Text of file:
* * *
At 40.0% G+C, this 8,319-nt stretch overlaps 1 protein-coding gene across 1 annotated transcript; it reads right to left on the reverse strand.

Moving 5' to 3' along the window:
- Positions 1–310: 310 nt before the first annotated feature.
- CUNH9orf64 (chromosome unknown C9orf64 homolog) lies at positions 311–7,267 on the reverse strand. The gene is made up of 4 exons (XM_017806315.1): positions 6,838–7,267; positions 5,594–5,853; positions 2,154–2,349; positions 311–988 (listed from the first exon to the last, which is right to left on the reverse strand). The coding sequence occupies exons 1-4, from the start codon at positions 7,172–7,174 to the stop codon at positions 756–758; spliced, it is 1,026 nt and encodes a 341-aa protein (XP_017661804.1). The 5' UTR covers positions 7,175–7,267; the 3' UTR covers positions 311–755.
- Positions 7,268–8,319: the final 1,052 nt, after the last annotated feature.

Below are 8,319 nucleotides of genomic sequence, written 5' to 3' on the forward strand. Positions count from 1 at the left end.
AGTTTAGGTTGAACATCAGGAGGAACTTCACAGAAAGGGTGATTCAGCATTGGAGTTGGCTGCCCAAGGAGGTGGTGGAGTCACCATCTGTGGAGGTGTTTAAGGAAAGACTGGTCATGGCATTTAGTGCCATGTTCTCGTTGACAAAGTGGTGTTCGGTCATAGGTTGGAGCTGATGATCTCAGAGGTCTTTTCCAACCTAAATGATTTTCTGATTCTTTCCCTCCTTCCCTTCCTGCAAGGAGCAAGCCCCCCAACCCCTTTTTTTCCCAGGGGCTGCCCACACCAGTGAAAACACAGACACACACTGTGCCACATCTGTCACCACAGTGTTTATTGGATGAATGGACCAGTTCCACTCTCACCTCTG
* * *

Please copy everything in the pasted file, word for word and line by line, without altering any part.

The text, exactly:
At 40.0% G+C, this 8,319-nt stretch overlaps 1 protein-coding gene across 1 annotated transcript; it reads right to left on the reverse strand.

Moving 5' to 3' along the window:
- Positions 1–310: 310 nt before the first annotated feature.
- CUNH9orf64 (chromosome unknown C9orf64 homolog) lies at positions 311–7,267 on the reverse strand. The gene is made up of 4 exons (XM_017806315.1): positions 6,838–7,267; positions 5,594–5,853; positions 2,154–2,349; positions 311–988 (listed from the first exon to the last, which is right to left on the reverse strand). The coding sequence occupies exons 1-4, from the start codon at positions 7,172–7,174 to the stop codon at positions 756–758; spliced, it is 1,026 nt and encodes a 341-aa protein (XP_017661804.1). The 5' UTR covers positions 7,175–7,267; the 3' UTR covers positions 311–755.
- Positions 7,268–8,319: the final 1,052 nt, after the last annotated feature.

Below are 8,319 nucleotides of genomic sequence, written 5' to 3' on the forward strand. Positions count from 1 at the left end.
AGTTTAGGTTGAACATCAGGAGGAACTTCACAGAAAGGGTGATTCAGCATTGGAGTTGGCTGCCCAAGGAGGTGGTGGAGTCACCATCTGTGGAGGTGTTTAAGGAAAGACTGGTCATGGCATTTAGTGCCATGTTCTCGTTGACAAAGTGGTGTTCGGTCATAGGTTGGAGCTGATGATCTCAGAGGTCTTTTCCAACCTAAATGATTTTCTGATTCTTTCCCTCCTTCCCTTCCTGCAAGGAGCAAGCCCCCCAACCCCTTTTTTTCCCAGGGGCTGCCCACACCAGTGAAAACACAGACACACACTGTGCCACATCTGTCACCACAGTGTTTATTGGATGAATGGACCAGTTCCACTCTCACCTCTG